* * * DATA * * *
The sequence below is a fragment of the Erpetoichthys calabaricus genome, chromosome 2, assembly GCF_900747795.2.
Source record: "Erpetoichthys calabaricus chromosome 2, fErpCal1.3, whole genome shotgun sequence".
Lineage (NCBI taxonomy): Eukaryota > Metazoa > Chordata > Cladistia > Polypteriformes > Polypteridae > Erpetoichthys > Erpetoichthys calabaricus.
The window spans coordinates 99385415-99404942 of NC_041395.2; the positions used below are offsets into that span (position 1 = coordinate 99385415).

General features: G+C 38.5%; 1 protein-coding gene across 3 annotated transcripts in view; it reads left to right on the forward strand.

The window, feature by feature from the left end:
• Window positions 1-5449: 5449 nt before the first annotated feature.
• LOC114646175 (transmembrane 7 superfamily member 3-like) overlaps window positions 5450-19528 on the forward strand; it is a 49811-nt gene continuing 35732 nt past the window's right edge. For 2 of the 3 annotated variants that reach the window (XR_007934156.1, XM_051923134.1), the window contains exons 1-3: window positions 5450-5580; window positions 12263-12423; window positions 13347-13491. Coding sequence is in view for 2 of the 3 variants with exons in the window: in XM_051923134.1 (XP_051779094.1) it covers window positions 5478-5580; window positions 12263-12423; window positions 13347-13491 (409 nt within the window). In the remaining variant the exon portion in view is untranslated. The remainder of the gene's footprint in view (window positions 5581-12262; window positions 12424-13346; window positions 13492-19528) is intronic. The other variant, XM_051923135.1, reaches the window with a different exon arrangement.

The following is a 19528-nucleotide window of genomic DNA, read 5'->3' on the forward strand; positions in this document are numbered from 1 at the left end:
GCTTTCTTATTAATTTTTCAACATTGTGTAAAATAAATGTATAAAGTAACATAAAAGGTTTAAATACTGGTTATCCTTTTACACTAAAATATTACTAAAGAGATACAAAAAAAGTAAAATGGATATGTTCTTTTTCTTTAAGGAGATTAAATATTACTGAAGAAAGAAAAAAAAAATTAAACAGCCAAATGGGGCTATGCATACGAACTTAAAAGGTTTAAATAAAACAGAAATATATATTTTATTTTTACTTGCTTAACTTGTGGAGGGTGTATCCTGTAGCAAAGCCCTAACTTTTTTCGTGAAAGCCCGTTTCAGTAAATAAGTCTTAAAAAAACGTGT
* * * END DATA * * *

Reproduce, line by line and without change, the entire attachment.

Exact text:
The sequence below is a fragment of the Erpetoichthys calabaricus genome, chromosome 2, assembly GCF_900747795.2.
Source record: "Erpetoichthys calabaricus chromosome 2, fErpCal1.3, whole genome shotgun sequence".
Lineage (NCBI taxonomy): Eukaryota > Metazoa > Chordata > Cladistia > Polypteriformes > Polypteridae > Erpetoichthys > Erpetoichthys calabaricus.
The window spans coordinates 99385415-99404942 of NC_041395.2; the positions used below are offsets into that span (position 1 = coordinate 99385415).

General features: G+C 38.5%; 1 protein-coding gene across 3 annotated transcripts in view; it reads left to right on the forward strand.

The window, feature by feature from the left end:
• Window positions 1-5449: 5449 nt before the first annotated feature.
• LOC114646175 (transmembrane 7 superfamily member 3-like) overlaps window positions 5450-19528 on the forward strand; it is a 49811-nt gene continuing 35732 nt past the window's right edge. For 2 of the 3 annotated variants that reach the window (XR_007934156.1, XM_051923134.1), the window contains exons 1-3: window positions 5450-5580; window positions 12263-12423; window positions 13347-13491. Coding sequence is in view for 2 of the 3 variants with exons in the window: in XM_051923134.1 (XP_051779094.1) it covers window positions 5478-5580; window positions 12263-12423; window positions 13347-13491 (409 nt within the window). In the remaining variant the exon portion in view is untranslated. The remainder of the gene's footprint in view (window positions 5581-12262; window positions 12424-13346; window positions 13492-19528) is intronic. The other variant, XM_051923135.1, reaches the window with a different exon arrangement.

The following is a 19528-nucleotide window of genomic DNA, read 5'->3' on the forward strand; positions in this document are numbered from 1 at the left end:
GCTTTCTTATTAATTTTTCAACATTGTGTAAAATAAATGTATAAAGTAACATAAAAGGTTTAAATACTGGTTATCCTTTTACACTAAAATATTACTAAAGAGATACAAAAAAAGTAAAATGGATATGTTCTTTTTCTTTAAGGAGATTAAATATTACTGAAGAAAGAAAAAAAAAATTAAACAGCCAAATGGGGCTATGCATACGAACTTAAAAGGTTTAAATAAAACAGAAATATATATTTTATTTTTACTTGCTTAACTTGTGGAGGGTGTATCCTGTAGCAAAGCCCTAACTTTTTTCGTGAAAGCCCGTTTCAGTAAATAAGTCTTAAAAAAACGTGT